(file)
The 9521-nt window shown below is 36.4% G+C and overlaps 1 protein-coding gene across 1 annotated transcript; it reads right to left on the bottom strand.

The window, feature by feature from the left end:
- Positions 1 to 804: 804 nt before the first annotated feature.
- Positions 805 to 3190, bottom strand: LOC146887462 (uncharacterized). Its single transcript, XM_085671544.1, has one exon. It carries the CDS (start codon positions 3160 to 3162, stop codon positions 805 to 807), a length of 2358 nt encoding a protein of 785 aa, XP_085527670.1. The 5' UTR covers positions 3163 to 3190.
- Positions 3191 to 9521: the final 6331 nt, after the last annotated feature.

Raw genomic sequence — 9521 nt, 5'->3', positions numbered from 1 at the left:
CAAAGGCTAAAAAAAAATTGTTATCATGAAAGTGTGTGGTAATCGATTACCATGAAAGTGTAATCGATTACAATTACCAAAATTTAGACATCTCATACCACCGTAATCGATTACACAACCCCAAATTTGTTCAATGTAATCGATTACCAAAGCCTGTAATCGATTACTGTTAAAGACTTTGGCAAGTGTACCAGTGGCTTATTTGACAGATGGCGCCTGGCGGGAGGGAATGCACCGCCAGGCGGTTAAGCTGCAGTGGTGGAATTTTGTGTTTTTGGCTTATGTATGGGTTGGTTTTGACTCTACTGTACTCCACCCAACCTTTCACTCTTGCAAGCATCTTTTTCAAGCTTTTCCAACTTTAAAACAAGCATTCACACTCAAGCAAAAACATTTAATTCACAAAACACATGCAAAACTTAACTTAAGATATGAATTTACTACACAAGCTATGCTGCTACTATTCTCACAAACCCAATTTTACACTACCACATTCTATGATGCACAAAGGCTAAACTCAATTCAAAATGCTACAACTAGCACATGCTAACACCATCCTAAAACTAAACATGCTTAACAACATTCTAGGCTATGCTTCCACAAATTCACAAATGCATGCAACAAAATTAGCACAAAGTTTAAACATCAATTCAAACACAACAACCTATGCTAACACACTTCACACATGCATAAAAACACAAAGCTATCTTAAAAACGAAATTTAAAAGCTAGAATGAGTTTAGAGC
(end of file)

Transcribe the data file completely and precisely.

The 9521-nt window shown below is 36.4% G+C and overlaps 1 protein-coding gene across 1 annotated transcript; it reads right to left on the bottom strand.

The window, feature by feature from the left end:
- Positions 1 to 804: 804 nt before the first annotated feature.
- Positions 805 to 3190, bottom strand: LOC146887462 (uncharacterized). Its single transcript, XM_085671544.1, has one exon. It carries the CDS (start codon positions 3160 to 3162, stop codon positions 805 to 807), a length of 2358 nt encoding a protein of 785 aa, XP_085527670.1. The 5' UTR covers positions 3163 to 3190.
- Positions 3191 to 9521: the final 6331 nt, after the last annotated feature.

Raw genomic sequence — 9521 nt, 5'->3', positions numbered from 1 at the left:
CAAAGGCTAAAAAAAAATTGTTATCATGAAAGTGTGTGGTAATCGATTACCATGAAAGTGTAATCGATTACAATTACCAAAATTTAGACATCTCATACCACCGTAATCGATTACACAACCCCAAATTTGTTCAATGTAATCGATTACCAAAGCCTGTAATCGATTACTGTTAAAGACTTTGGCAAGTGTACCAGTGGCTTATTTGACAGATGGCGCCTGGCGGGAGGGAATGCACCGCCAGGCGGTTAAGCTGCAGTGGTGGAATTTTGTGTTTTTGGCTTATGTATGGGTTGGTTTTGACTCTACTGTACTCCACCCAACCTTTCACTCTTGCAAGCATCTTTTTCAAGCTTTTCCAACTTTAAAACAAGCATTCACACTCAAGCAAAAACATTTAATTCACAAAACACATGCAAAACTTAACTTAAGATATGAATTTACTACACAAGCTATGCTGCTACTATTCTCACAAACCCAATTTTACACTACCACATTCTATGATGCACAAAGGCTAAACTCAATTCAAAATGCTACAACTAGCACATGCTAACACCATCCTAAAACTAAACATGCTTAACAACATTCTAGGCTATGCTTCCACAAATTCACAAATGCATGCAACAAAATTAGCACAAAGTTTAAACATCAATTCAAACACAACAACCTATGCTAACACACTTCACACATGCATAAAAACACAAAGCTATCTTAAAAACGAAATTTAAAAGCTAGAATGAGTTTAGAGC